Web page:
Despite our best efforts to describe what we hear, something will be lost in translation because we all hear differently. Furthermore, each of us can listen to the same recording at different times and, from session to session, hear different aspects of it. It may be useful, nonetheless, to identify sound characteristics in evaluating an audio system or component.
A term frequently used among audiophiles is hi-fi or high fidelity. Is the sound produced by an audio component an exact replica of the sound heard by the recording engineer? Perhaps only the recording engineer could answer that question. Another popular discussion among audiophiles is whether the equipment sounds “musical” or “hifi-ish”. “Hifi-ish” prioritizes sound quality over holistic enjoyment of a piece of music. Of course, the quality of the sound may get in the way of the holistic experience. A listener may disengage from a veiled recording played through poorly designed equipment. Overly bright sounds may be fatiguing. Hence, the characteristics discussed below straddle the “musical” and “hifi-ish”.
- Sound Stage — Spatial information is crucial for listeners to imagine a live performance through the recording. Most concerts are amplified in some fashion. What a concert goer hears is not necessarily the performers themselves but loudspeakers controlled by the sound engineer. Ideally, the recording microphones would be placed where the engineer thinks the best sound is in the venue. An audio system with a good sound stage enables listeners to close their eyes and be transported to that sweet spot.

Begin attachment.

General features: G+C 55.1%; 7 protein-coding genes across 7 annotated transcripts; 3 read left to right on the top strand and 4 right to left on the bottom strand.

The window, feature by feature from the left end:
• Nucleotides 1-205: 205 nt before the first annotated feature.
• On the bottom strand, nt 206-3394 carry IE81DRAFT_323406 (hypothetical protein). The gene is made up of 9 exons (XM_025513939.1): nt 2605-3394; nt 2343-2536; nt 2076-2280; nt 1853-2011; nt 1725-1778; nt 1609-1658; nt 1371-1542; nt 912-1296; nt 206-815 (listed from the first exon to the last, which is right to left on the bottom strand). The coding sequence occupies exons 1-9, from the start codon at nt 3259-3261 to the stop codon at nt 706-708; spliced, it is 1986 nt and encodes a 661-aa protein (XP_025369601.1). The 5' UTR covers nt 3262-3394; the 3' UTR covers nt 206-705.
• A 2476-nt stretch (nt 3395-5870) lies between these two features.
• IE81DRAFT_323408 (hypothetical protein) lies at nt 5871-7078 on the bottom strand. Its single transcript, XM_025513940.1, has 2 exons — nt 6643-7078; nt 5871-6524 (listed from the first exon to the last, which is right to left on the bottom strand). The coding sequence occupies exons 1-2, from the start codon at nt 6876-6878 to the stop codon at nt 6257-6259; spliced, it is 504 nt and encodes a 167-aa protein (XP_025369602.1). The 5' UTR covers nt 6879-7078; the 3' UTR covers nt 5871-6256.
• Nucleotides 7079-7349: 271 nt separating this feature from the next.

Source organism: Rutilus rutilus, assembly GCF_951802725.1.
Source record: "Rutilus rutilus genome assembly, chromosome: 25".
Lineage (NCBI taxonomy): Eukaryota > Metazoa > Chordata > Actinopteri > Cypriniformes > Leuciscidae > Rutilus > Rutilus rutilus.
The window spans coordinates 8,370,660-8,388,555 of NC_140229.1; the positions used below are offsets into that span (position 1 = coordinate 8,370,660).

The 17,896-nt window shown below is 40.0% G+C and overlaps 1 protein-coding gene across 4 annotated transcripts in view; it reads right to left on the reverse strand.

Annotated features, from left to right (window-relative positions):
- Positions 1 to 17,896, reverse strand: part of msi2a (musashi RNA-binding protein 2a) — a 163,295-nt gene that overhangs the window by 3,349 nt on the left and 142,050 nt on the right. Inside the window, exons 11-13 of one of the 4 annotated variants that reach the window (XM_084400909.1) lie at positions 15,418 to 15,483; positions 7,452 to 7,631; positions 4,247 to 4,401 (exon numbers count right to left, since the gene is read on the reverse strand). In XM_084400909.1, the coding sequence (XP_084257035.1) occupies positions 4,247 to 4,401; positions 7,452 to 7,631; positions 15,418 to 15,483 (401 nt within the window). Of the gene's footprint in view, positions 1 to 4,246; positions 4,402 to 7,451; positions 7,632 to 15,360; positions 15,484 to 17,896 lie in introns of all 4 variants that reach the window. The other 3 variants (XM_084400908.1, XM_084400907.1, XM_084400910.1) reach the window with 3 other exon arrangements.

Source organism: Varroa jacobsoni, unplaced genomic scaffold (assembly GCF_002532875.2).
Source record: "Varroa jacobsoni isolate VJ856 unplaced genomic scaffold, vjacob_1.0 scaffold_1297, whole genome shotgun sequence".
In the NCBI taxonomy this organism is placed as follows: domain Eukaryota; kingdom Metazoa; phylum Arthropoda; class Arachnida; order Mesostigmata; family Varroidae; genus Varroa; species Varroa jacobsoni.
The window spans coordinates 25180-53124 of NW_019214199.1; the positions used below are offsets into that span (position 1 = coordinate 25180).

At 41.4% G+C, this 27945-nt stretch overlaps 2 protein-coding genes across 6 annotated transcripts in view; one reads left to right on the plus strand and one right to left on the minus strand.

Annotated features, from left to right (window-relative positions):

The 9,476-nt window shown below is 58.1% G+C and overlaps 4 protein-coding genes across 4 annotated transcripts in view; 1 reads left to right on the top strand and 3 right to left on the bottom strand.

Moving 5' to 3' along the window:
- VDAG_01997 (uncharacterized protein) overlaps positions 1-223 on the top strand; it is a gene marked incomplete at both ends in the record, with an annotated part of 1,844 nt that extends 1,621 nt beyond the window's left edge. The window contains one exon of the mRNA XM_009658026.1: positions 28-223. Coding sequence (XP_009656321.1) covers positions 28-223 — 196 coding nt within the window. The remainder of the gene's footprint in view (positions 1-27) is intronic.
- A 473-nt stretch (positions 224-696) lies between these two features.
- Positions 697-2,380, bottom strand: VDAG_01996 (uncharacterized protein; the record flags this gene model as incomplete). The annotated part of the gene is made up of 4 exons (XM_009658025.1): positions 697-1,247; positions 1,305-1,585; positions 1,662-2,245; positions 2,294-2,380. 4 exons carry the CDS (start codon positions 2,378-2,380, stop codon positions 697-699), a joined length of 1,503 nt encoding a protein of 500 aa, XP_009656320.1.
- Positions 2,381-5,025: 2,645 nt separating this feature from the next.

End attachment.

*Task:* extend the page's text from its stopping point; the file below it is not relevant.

- Timbre Accuracy — Our brain can decode subtle differences in instruments (Stan Getz’s tenor saxophone versus Scott Hamilton’s) and in voices (Frank Sinatra versus Frank Sinatra Jr. even though their voices are quite similar). A good audio system reproduces accurately not only frequencies but also complex harmonic structures. It conveys nuances in a realistic way, from the caressing pressure of the bow on a string instrument to the huskiness of a baritone.
- PRaT (Pace, Rhythm, and Timing) — An audio system with PRaT makes listeners want to move with the music.
- Clarity — Sound stage, timbre, and PRAT cannot be experienced with a muddled sound. Clarity enables listeners to enjoy a musical piece as a whole or to focus on the piece-parts.
- Balance — With a balanced audio system, no individual part in a musical piece sticks out in an unnatural way. A soloist would be prominently featured; the supporting cast of performers would come into focus or recede at the right times.
Reviews of audio components often mention characteristics such as treble extension, deep and tight bass performance, or mid-range purity. These frequency-related qualities often reflect the listener’s preferences for certain sounds. That is why there is no such thing as the “absolute sound!”